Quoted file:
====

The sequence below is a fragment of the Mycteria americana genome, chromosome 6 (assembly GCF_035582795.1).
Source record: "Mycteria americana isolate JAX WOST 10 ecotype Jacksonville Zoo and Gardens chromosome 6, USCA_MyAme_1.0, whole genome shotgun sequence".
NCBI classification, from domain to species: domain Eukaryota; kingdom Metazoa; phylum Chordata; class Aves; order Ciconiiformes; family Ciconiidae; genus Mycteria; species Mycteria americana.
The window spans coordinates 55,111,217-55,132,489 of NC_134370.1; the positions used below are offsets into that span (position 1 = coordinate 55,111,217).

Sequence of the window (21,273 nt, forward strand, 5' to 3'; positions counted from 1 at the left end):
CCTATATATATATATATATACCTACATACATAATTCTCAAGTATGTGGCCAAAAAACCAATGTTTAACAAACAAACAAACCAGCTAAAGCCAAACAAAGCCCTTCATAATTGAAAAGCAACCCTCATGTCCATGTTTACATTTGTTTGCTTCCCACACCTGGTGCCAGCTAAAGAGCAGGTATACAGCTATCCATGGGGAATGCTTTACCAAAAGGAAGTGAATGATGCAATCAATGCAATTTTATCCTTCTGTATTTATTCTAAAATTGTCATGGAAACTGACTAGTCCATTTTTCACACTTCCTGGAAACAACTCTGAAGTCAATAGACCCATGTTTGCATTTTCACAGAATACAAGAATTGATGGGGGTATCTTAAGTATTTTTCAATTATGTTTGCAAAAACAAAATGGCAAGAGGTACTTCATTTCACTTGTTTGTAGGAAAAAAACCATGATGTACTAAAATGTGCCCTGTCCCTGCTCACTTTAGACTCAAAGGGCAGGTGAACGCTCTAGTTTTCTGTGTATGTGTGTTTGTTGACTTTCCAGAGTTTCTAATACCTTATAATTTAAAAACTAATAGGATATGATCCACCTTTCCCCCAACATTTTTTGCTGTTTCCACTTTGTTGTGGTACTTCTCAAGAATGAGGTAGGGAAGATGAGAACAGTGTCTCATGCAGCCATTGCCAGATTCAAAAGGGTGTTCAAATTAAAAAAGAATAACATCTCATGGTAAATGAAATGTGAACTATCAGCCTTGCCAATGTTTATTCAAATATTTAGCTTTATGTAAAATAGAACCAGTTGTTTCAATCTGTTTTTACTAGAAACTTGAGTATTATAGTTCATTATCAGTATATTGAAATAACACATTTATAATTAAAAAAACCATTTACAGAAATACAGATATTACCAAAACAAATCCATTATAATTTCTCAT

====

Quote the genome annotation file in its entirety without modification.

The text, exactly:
The sequence below is a fragment of the Mycteria americana genome, chromosome 6 (assembly GCF_035582795.1).
Source record: "Mycteria americana isolate JAX WOST 10 ecotype Jacksonville Zoo and Gardens chromosome 6, USCA_MyAme_1.0, whole genome shotgun sequence".
NCBI classification, from domain to species: domain Eukaryota; kingdom Metazoa; phylum Chordata; class Aves; order Ciconiiformes; family Ciconiidae; genus Mycteria; species Mycteria americana.
The window spans coordinates 55,111,217-55,132,489 of NC_134370.1; the positions used below are offsets into that span (position 1 = coordinate 55,111,217).

Sequence of the window (21,273 nt, forward strand, 5' to 3'; positions counted from 1 at the left end):
CCTATATATATATATATATACCTACATACATAATTCTCAAGTATGTGGCCAAAAAACCAATGTTTAACAAACAAACAAACCAGCTAAAGCCAAACAAAGCCCTTCATAATTGAAAAGCAACCCTCATGTCCATGTTTACATTTGTTTGCTTCCCACACCTGGTGCCAGCTAAAGAGCAGGTATACAGCTATCCATGGGGAATGCTTTACCAAAAGGAAGTGAATGATGCAATCAATGCAATTTTATCCTTCTGTATTTATTCTAAAATTGTCATGGAAACTGACTAGTCCATTTTTCACACTTCCTGGAAACAACTCTGAAGTCAATAGACCCATGTTTGCATTTTCACAGAATACAAGAATTGATGGGGGTATCTTAAGTATTTTTCAATTATGTTTGCAAAAACAAAATGGCAAGAGGTACTTCATTTCACTTGTTTGTAGGAAAAAAACCATGATGTACTAAAATGTGCCCTGTCCCTGCTCACTTTAGACTCAAAGGGCAGGTGAACGCTCTAGTTTTCTGTGTATGTGTGTTTGTTGACTTTCCAGAGTTTCTAATACCTTATAATTTAAAAACTAATAGGATATGATCCACCTTTCCCCCAACATTTTTTGCTGTTTCCACTTTGTTGTGGTACTTCTCAAGAATGAGGTAGGGAAGATGAGAACAGTGTCTCATGCAGCCATTGCCAGATTCAAAAGGGTGTTCAAATTAAAAAAGAATAACATCTCATGGTAAATGAAATGTGAACTATCAGCCTTGCCAATGTTTATTCAAATATTTAGCTTTATGTAAAATAGAACCAGTTGTTTCAATCTGTTTTTACTAGAAACTTGAGTATTATAGTTCATTATCAGTATATTGAAATAACACATTTATAATTAAAAAAACCATTTACAGAAATACAGATATTACCAAAACAAATCCATTATAATTTCTCAT